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Where Are You From?
“Go and preach the brotherhood proclaimed by Christ, which is destined to
demolish all barriers and make a single family of all peoples.”
St. Guido M. Conforti to departing Missionaries, 1924
On Mission Sunday, October 23, 2011, Guido M. Conforti, Bishop of Parma, Italy, and Founder of the Xaverian Missionaries, was declared a Saint by Pope Benedict XVI. St. Peter’s Square in Rome was overflowing with some 50 thousand people from all over the world. (Two others were declared Saints besides St. Guido: St. Luigi Guanella of Italy, and St. Bonifacia de Castro of Spain). People of all colors, costumes and clothes, tastes and languages and, I am sure, many of different faiths were there. From the States, some 50 of us made the pilgrimage.
We Xaverian Missionaries and friends the world over had our own celebrations in honor of St. Guido:
on Monday 10/24/11 at the Basilica of St. Paul outside the Wall, the Mass being presided by our own Xaverian Bishop, George Biguzzi, of Makeni, Sierra Leone; and, on Wednesday, 10/25/11 at the Cathedral of Parma where St. Guido had been bishop for many years. (November 5th, anniversary of his death, has been designated as St. Guido M. Conforti feast day in the Church’s calendar).
All the celebrations were moving, exhilarating, many-colored and flavored with many languages and types of music. In just one occasion I counted 12 languages being spoken in prayer, music and messages. The experience was overwhelming.
As we met and exchanged greetings, one of the most asked questions was: “Where are you from?” Understandable, yes, in such circumstances. Yet, connected with the words of St. Guido, “to make of the world one single family,” which also recurred many times that week, strangely perhaps, the question hit me with unusual force as it brought to memory that same remark in the Gospel which was made in the dark of night, the dark of the darkest night, about two thousand years ago. It is still made innumerable times every day, but it should never be made, not with Him among us.
It was a harassing scene. Jesus had been arrested. He was standing in front of a set of judges.
Outside in the dark it was cold, very cold. People were sitting around fires with their hands outstretched toward the fleeting warmth of the flames.It was then that a wary maid pointed to Peter and said: “Your accent betrays you. Where are you from?” She tried to classify him. She tried to localize him. She tried to place him. She tried to pin down his descent, his blood, his land, his tribe, and his nation. Peter denied knowing Jesus. He denied the truth. Peter should have denied something else. He should have denied that he was any longer classifiable as a Galilean, as belonging to one group, to one land, one nation. Once a follower of Jesus, you are no longer classifiable.
That is what Jesus means when he says: “Call no one on earth you father; you have but one Father in heaven.” Do not use any classification by descent, blood, land, tribe, or nation anymore. That time is over. Those divisions are gone.”
From now on, it is all of us - one descent, one blood, one land, one people, and one nation.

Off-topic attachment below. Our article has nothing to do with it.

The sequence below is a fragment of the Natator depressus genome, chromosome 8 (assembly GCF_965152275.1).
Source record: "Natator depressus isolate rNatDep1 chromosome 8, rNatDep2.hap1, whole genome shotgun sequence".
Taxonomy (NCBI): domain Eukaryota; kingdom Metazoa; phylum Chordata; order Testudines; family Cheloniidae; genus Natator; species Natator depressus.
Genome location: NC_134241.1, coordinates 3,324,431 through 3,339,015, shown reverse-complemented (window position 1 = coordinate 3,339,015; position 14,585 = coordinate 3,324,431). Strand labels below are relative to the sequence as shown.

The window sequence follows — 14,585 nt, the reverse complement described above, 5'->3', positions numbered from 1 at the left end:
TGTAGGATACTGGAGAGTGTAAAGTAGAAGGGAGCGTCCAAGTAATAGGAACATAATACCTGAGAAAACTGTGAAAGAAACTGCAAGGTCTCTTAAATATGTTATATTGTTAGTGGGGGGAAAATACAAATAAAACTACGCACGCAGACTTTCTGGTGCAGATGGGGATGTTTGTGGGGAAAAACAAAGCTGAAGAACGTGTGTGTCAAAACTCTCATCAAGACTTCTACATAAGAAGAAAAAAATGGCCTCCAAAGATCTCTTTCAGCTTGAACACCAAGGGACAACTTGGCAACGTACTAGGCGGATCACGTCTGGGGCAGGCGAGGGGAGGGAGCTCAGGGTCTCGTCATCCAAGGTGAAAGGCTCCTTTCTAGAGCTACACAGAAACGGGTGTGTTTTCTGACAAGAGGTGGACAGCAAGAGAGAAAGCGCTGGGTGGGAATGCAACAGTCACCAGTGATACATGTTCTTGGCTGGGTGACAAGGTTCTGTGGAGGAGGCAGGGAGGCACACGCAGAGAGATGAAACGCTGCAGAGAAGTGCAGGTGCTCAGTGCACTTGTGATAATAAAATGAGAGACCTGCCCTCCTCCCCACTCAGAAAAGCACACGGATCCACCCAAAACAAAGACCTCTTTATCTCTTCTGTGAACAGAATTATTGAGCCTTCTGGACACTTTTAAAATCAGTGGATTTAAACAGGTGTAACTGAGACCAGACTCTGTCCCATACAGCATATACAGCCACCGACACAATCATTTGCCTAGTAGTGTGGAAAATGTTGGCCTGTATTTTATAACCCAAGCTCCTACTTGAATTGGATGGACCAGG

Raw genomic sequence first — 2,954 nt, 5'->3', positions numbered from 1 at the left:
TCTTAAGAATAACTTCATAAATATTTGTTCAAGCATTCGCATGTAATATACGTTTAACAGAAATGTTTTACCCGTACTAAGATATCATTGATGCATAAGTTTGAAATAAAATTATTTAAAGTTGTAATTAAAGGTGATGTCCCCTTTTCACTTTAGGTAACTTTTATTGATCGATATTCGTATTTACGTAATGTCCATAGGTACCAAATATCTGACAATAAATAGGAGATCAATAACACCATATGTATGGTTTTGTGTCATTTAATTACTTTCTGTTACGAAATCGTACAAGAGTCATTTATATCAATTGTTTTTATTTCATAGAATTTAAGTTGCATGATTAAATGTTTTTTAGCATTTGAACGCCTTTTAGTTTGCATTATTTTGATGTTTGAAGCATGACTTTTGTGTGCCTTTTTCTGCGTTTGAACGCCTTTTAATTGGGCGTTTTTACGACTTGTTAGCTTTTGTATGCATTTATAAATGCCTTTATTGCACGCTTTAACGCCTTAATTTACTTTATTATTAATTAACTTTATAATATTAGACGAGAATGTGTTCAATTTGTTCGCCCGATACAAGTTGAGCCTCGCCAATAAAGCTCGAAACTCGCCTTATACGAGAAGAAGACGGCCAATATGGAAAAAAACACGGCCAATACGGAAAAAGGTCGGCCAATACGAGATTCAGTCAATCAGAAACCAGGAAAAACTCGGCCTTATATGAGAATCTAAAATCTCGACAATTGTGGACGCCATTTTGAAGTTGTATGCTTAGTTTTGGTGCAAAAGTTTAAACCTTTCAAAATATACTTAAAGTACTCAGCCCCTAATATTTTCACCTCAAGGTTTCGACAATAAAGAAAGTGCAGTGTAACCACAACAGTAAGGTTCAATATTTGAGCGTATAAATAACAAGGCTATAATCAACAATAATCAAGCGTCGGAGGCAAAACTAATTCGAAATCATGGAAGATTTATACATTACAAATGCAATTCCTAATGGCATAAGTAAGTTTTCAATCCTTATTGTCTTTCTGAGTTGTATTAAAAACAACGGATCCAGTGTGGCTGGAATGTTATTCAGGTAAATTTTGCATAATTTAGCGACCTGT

“Only one is your Father, the one in heaven!” Only one is your Mother, the earth, God’s womb, from which the Father begot us. How often it has happened to me. How often it has happened to you. Wherever you were, people said what that maid said so long ago in the dark of the night, the darkest of all nights: “Your accent betrays you. Where are you from?”
Where am I from? Where are you from? Where are the others from? The answer Jesus gave is for all of us: “Only one is your Father, the one in heaven!” You belong together, you are brothers and sisters, you should be friends. Only when this answer is given by all to that treacherous question will we be at home together here on earth, and in all time to come. Only this answer can break the dark night in which we are still sitting with our hands outstretched in the fleeting warmth of some fire.
Oh, the world does try to fool us. It has been telling us that we belong to one global village.
But this is not news anymore, nor does this information greatly impress us. Though we are connected in all kinds of ways – by satellites, telephones, computers, the Internet, fax machines, radio, television, and many other new gadgets – we remain strangers and often divided against each other.
People sitting in the same bus, train, or plane do not relate to each other just because they are using the same kind of transport. Being aware that we are flying the same spaceship, called earth, is not much help either.
Jesus gives us a reason to relate to each other, a reason that does not depend on any kind of modern inventions, a reason as old as humankind: It is our common divine origin. “You have only one Father, and he is in heaven.” We have one parent, we have one origin, we belong to the same family. We are all brothers and sisters. This is not just talk; human history proves it to be fact.
Get an atlas and take a good look at the world. Get acquainted with the family you have, the world we live in, the spaceship we travel on together. Look at the adventures, the tragedies, the comedies, and the achievements of the human family in that family spirit that Jesus introduced to you, and you’ll conclude, as St. Guido M. Conforti did, Yes, we are called “to make of the world one family.” St. Guido leads us to aspire and labor toward that end: we are one family, and God is our one Father.
Fr. Tony Lalli, s.x.
Check our Mission Blog, with topics on Catholic Global Mission Today, sharing the love of Christ across Faith and Cultural boundaries.